Bargains, blunders on social media swap shops

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Sometimes, like a lot of you, I find myself perusing those Facebook yard sale groups in search of a good deal. I have found one or two things in the last few years including the car that I drive to this very day. It’s 13 years old and has more than 220,000 miles on the odometer, but it’s paid for. I don’t have anyone to impress, so the little car does well for my commute.

My wife and I got a quartet of dining room chairs from someone on the local yard sale page. They were too big, didn’t match our table and our cat likes to claw the cushions. They were, however, cheap and comfortable and we have had them for a couple of years.

Our local yard sale site has become something of a source of entertainment lately. Some of the items listed are ridiculous. Some of the listings themselves are silly. Of late, it has also become the local source of breaking “news” and local gossip. What should be a local marketplace has evolved into the neighborhood rumor mill and online therapy session.

Last week, someone had a rather curious ad. This particular person was seeking a newborn photographer. I realize she was looking for a shutterbug to shoot some snaps of her new arrival, but the ad was worded in a way that got me curious.

I suggested that she locate an adult photographer, because newborns have difficulty handling heavy photographic equipment, have awful communication skills and have to be fed every hour. Additionally, adult photographers can provide their own transportation, do not require diaper changes and rarely need a nap.

When I brought this up to the woman and recommended a reputable photographer who was not an infant, she called me a moron and told me someone had already recommended the same photographer.

There is another person on the site who often lists large lots of new toiletries and household items. There are toothpastes and toilet papers, deodorants and diapers. She seemingly has an unending supply of this stuff. She sells it for about a third of what it costs in stores and people seem to buy it.

When I was growing up in Baltimore many years ago, we had someone like that, but his name was Mickey and he sold the stuff out of the back of a truck in an empty parking lot. I can’t see Mickey listing this stuff on Facebook. Mickey never seemed to be the social type.

Occasionally, someone will pose a question to other members of the group. Sometimes, it’s something simple like a recommendation for a plumber. A few weeks ago, someone posted that he was looking for a girlfriend. I thought there were other websites for that and looking on a local yard sale site might not be the best avenue to take. If a young lady is advertising her wares on a Facebook yard sale site, it might just cost you more than a little time.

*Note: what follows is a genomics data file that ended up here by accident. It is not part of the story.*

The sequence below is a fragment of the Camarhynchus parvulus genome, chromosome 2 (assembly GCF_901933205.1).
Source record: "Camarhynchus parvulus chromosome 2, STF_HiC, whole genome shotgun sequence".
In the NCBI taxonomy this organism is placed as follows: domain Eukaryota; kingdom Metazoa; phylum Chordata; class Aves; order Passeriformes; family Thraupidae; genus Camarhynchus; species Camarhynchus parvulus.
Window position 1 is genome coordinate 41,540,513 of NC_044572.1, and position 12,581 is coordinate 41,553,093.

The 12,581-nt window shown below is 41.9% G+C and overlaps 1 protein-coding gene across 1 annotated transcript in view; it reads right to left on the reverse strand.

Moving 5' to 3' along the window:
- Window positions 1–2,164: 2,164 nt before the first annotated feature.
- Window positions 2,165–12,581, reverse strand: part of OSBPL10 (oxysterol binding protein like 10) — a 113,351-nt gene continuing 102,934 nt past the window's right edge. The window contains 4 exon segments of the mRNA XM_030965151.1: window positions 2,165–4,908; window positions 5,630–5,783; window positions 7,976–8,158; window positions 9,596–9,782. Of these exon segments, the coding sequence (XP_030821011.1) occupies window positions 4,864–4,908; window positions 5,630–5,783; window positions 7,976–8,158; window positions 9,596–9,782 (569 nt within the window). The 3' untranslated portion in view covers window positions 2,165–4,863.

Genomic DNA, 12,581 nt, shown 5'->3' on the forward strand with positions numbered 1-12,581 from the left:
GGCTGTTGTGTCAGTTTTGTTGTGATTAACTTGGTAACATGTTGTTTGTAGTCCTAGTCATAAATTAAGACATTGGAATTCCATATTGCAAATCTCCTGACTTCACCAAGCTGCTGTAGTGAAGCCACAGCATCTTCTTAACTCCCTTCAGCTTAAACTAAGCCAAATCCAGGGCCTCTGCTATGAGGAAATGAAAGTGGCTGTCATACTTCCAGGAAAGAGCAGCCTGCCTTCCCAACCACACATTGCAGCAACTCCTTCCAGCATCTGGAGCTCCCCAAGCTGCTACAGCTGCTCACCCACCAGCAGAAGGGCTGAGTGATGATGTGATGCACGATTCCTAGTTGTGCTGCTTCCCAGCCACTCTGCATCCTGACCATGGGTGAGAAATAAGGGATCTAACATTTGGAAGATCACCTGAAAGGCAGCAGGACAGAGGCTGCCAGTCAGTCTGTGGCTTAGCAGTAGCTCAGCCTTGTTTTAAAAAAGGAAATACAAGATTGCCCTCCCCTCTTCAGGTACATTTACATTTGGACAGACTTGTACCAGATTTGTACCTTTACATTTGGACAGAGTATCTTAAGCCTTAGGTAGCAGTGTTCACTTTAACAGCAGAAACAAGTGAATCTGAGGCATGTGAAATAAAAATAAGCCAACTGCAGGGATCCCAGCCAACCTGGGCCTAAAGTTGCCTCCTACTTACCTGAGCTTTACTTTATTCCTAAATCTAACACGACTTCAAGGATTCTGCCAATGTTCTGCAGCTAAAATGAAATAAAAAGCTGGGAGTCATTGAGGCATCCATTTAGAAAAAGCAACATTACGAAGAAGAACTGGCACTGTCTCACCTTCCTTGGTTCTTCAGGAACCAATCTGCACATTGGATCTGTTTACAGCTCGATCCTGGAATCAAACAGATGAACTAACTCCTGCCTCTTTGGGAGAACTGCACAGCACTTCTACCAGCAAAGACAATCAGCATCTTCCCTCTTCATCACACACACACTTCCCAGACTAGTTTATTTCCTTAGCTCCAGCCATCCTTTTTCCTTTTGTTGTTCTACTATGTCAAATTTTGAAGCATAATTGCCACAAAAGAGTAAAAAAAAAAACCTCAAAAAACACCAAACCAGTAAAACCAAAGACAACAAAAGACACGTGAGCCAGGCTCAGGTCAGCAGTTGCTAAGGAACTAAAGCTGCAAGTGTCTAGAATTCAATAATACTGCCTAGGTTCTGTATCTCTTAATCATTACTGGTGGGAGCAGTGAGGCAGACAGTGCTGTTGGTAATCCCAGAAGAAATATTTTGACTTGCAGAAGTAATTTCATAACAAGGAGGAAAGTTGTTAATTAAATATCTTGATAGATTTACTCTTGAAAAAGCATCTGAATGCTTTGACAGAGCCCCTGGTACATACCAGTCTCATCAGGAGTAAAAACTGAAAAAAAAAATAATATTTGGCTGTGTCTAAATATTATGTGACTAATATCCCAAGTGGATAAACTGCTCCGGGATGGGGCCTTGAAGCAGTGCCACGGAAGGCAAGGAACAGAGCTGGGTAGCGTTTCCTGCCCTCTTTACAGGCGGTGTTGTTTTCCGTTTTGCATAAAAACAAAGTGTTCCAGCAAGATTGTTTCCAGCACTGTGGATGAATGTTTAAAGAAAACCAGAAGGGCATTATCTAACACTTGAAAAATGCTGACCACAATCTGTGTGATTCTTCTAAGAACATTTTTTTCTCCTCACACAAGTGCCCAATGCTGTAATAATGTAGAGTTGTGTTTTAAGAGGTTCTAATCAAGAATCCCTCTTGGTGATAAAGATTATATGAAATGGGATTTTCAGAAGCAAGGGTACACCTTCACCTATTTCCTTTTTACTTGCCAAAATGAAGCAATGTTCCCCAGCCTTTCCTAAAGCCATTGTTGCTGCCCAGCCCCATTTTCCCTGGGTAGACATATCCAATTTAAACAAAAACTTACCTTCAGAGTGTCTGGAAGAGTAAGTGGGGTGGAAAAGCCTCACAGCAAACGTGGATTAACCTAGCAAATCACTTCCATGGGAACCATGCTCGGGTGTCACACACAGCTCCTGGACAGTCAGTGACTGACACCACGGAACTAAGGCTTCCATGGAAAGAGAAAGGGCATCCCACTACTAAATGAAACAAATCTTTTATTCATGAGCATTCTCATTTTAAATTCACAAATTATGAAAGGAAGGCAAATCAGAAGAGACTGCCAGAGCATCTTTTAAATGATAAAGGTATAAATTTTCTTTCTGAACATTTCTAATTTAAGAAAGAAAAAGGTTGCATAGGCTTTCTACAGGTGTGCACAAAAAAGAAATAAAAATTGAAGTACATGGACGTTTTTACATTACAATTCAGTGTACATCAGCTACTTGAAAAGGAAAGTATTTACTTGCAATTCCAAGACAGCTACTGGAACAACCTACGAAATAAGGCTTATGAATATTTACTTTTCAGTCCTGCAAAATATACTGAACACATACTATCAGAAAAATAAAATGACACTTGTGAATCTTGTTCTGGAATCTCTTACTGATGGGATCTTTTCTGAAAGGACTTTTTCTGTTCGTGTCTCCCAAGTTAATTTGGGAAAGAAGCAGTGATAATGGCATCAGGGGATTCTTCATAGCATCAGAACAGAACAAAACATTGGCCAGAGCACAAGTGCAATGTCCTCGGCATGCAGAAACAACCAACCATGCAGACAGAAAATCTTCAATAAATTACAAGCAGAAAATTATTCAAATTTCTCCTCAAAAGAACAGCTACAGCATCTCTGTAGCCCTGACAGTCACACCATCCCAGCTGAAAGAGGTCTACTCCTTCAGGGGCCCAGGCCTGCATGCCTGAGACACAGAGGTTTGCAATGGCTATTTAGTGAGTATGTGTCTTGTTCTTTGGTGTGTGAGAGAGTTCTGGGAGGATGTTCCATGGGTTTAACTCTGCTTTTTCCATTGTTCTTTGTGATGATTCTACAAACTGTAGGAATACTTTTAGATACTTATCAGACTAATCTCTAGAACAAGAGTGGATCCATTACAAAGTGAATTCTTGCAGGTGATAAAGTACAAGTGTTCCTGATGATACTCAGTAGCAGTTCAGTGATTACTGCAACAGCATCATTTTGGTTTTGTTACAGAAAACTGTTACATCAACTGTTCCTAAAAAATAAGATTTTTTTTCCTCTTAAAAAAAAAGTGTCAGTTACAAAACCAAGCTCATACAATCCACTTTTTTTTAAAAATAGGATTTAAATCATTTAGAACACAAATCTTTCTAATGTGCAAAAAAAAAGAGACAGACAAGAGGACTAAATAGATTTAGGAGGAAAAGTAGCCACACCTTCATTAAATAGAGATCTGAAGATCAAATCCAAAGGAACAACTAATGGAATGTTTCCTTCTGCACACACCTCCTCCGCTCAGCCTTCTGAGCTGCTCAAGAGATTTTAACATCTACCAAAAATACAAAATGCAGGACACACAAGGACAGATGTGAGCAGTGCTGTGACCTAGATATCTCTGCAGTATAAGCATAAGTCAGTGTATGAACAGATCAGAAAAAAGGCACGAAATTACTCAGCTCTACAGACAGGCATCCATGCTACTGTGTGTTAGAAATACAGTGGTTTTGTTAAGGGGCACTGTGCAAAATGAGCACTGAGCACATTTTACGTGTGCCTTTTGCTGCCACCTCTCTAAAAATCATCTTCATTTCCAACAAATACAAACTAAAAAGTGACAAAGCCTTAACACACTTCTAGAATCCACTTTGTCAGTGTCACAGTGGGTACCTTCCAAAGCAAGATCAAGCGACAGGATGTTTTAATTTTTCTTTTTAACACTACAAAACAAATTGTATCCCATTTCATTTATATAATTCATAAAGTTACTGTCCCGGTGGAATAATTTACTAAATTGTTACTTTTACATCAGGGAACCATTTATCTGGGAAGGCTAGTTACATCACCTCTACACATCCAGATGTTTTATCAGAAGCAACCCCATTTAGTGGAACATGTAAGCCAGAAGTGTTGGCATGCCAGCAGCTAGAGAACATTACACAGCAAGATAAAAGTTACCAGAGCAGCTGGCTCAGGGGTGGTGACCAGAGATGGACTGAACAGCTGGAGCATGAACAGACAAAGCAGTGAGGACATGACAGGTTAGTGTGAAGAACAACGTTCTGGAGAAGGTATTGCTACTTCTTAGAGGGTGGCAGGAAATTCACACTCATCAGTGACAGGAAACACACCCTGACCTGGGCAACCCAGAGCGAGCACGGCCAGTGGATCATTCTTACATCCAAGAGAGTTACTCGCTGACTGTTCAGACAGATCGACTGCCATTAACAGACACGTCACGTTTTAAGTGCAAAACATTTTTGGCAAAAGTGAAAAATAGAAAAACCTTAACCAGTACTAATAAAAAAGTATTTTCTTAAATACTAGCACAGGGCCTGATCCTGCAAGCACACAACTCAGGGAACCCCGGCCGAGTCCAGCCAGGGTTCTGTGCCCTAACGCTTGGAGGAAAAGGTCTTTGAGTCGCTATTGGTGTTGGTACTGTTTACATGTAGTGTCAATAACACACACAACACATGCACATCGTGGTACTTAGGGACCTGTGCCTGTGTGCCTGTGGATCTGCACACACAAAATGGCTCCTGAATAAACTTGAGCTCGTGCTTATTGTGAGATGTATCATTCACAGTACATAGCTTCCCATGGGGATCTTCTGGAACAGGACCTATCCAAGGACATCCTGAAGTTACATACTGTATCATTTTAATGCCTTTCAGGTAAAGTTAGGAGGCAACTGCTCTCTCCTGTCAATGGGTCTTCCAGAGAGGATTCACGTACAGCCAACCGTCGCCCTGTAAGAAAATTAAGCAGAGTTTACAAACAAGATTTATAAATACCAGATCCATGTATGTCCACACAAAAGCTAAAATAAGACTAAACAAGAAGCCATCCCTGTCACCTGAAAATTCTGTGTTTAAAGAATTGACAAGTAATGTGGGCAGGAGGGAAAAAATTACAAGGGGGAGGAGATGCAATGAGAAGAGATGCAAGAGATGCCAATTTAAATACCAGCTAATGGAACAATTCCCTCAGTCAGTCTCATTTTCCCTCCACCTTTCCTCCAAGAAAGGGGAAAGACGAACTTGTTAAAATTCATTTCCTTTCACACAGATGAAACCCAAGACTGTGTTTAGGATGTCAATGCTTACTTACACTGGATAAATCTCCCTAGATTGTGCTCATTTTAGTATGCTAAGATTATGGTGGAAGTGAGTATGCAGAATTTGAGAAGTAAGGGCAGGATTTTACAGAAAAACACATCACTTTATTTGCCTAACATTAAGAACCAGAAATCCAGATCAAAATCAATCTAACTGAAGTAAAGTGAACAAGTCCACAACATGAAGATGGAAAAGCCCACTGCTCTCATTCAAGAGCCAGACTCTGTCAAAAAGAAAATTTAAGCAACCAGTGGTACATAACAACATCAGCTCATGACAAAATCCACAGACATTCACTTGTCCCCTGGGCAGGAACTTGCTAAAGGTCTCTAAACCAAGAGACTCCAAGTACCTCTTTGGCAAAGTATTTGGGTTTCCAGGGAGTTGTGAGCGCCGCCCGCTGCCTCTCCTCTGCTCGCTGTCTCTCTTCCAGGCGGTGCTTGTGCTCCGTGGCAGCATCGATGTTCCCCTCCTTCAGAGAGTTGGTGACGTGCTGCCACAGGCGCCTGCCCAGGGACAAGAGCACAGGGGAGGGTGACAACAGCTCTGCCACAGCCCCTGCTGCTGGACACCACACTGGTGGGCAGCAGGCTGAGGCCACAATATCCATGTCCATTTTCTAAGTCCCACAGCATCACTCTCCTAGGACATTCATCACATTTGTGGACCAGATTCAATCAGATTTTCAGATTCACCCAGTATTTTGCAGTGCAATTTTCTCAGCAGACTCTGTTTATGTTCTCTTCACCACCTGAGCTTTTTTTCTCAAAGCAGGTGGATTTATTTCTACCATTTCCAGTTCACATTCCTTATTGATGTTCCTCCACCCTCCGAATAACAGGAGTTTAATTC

My wife and I have listed a few things on the site. We have gotten rid of more than a few things and made a couple of bucks. We have sold old picture frames, lawn and garden tools and once we sold something that was in the background of a picture of something else we had listed. The potential customer hated the vase we had pictured, but absolutely adored the pillow in the background. It was out of focus, but she still liked it so much she made an offer on it.

We told her she could buy it, but she had to take the hideous vase we got as a wedding present as well.

The best thing we got from the yard sale site was our cat, Cooper. We saw his picture and absolutely had to give him a home. Well, he was advertised as an eight-week-old girl. When we got him home, we realized that “she” was the Girl With Something Extra. We now had a boy.

We did a little digging and he was not the runt of the litter as we were told, but he was only four weeks old and separated from his mother. We had to teach him to be a cat and three years later, he thinks we are his real parents.

As entertaining as the sites can be and as many deals that can be had, you never know what you might find. Someone’s junk is someone’s treasure. You just might find a diamond in the rough. You just might find that vase the woman took with the two-dollar pillow was worth a million bucks.

Joe Weaver, a native of Baltimore, is a husband, father, pawnbroker and gun collector. From his home in New Bern, he writes on the lighter side of family life.